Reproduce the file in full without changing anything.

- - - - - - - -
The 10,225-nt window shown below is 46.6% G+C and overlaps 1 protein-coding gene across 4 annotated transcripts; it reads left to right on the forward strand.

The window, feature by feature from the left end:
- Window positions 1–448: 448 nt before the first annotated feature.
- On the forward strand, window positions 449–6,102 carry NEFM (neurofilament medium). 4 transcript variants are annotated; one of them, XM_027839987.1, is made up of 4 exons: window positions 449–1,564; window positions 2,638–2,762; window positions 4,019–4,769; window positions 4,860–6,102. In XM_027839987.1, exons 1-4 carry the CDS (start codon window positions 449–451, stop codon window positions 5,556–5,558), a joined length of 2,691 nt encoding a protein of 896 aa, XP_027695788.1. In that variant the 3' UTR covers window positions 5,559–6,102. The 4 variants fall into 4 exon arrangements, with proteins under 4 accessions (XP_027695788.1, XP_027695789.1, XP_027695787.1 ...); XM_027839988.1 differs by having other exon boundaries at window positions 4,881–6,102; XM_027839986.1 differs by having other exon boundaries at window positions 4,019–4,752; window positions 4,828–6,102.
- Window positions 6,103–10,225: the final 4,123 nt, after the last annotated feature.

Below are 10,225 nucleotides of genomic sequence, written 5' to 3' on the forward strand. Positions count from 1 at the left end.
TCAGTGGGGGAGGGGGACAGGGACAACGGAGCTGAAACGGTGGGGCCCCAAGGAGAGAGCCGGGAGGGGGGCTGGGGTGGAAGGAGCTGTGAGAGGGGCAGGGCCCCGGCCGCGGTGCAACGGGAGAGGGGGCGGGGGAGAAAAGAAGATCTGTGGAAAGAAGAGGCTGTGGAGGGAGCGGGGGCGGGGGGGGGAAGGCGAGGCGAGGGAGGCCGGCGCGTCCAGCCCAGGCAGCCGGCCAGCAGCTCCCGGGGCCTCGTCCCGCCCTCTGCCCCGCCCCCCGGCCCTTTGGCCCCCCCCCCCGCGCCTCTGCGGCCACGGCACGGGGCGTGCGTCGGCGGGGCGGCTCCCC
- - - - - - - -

The 10,225-nt window shown below is 46.6% G+C and overlaps 1 protein-coding gene across 4 annotated transcripts; it reads left to right on the forward strand.

The window, feature by feature from the left end:
- Window positions 1–448: 448 nt before the first annotated feature.
- On the forward strand, window positions 449–6,102 carry NEFM (neurofilament medium). 4 transcript variants are annotated; one of them, XM_027839987.1, is made up of 4 exons: window positions 449–1,564; window positions 2,638–2,762; window positions 4,019–4,769; window positions 4,860–6,102. In XM_027839987.1, exons 1-4 carry the CDS (start codon window positions 449–451, stop codon window positions 5,556–5,558), a joined length of 2,691 nt encoding a protein of 896 aa, XP_027695788.1. In that variant the 3' UTR covers window positions 5,559–6,102. The 4 variants fall into 4 exon arrangements, with proteins under 4 accessions (XP_027695788.1, XP_027695789.1, XP_027695787.1 ...); XM_027839988.1 differs by having other exon boundaries at window positions 4,881–6,102; XM_027839986.1 differs by having other exon boundaries at window positions 4,019–4,752; window positions 4,828–6,102.
- Window positions 6,103–10,225: the final 4,123 nt, after the last annotated feature.

Below are 10,225 nucleotides of genomic sequence, written 5' to 3' on the forward strand. Positions count from 1 at the left end.
TCAGTGGGGGAGGGGGACAGGGACAACGGAGCTGAAACGGTGGGGCCCCAAGGAGAGAGCCGGGAGGGGGGCTGGGGTGGAAGGAGCTGTGAGAGGGGCAGGGCCCCGGCCGCGGTGCAACGGGAGAGGGGGCGGGGGAGAAAAGAAGATCTGTGGAAAGAAGAGGCTGTGGAGGGAGCGGGGGCGGGGGGGGGAAGGCGAGGCGAGGGAGGCCGGCGCGTCCAGCCCAGGCAGCCGGCCAGCAGCTCCCGGGGCCTCGTCCCGCCCTCTGCCCCGCCCCCCGGCCCTTTGGCCCCCCCCCCCGCGCCTCTGCGGCCACGGCACGGGGCGTGCGTCGGCGGGGCGGCTCCCC